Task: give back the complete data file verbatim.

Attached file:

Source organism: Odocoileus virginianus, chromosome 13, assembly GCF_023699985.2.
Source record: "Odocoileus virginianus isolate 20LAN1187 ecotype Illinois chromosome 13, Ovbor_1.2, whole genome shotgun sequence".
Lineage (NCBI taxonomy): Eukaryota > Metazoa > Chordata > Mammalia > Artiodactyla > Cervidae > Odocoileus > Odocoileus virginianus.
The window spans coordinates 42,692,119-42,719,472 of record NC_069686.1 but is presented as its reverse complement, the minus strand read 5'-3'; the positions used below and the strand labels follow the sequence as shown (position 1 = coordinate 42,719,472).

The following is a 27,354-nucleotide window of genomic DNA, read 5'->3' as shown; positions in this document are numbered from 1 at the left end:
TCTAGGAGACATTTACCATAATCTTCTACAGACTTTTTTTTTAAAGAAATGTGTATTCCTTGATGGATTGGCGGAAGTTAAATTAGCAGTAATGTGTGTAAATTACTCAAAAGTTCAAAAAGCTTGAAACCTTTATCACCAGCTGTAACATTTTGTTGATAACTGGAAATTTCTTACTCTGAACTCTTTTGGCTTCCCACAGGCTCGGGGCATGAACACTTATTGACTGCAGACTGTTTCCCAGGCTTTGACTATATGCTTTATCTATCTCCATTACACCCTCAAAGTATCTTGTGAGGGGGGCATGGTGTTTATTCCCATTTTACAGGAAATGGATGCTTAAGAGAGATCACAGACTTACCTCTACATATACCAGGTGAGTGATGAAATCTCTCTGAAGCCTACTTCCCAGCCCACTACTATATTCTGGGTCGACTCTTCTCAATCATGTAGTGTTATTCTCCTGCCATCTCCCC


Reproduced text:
Source organism: Odocoileus virginianus, chromosome 13, assembly GCF_023699985.2.
Source record: "Odocoileus virginianus isolate 20LAN1187 ecotype Illinois chromosome 13, Ovbor_1.2, whole genome shotgun sequence".
Lineage (NCBI taxonomy): Eukaryota > Metazoa > Chordata > Mammalia > Artiodactyla > Cervidae > Odocoileus > Odocoileus virginianus.
The window spans coordinates 42,692,119-42,719,472 of record NC_069686.1 but is presented as its reverse complement, the minus strand read 5'-3'; the positions used below and the strand labels follow the sequence as shown (position 1 = coordinate 42,719,472).

The following is a 27,354-nucleotide window of genomic DNA, read 5'->3' as shown; positions in this document are numbered from 1 at the left end:
TCTAGGAGACATTTACCATAATCTTCTACAGACTTTTTTTTTAAAGAAATGTGTATTCCTTGATGGATTGGCGGAAGTTAAATTAGCAGTAATGTGTGTAAATTACTCAAAAGTTCAAAAAGCTTGAAACCTTTATCACCAGCTGTAACATTTTGTTGATAACTGGAAATTTCTTACTCTGAACTCTTTTGGCTTCCCACAGGCTCGGGGCATGAACACTTATTGACTGCAGACTGTTTCCCAGGCTTTGACTATATGCTTTATCTATCTCCATTACACCCTCAAAGTATCTTGTGAGGGGGGCATGGTGTTTATTCCCATTTTACAGGAAATGGATGCTTAAGAGAGATCACAGACTTACCTCTACATATACCAGGTGAGTGATGAAATCTCTCTGAAGCCTACTTCCCAGCCCACTACTATATTCTGGGTCGACTCTTCTCAATCATGTAGTGTTATTCTCCTGCCATCTCCCC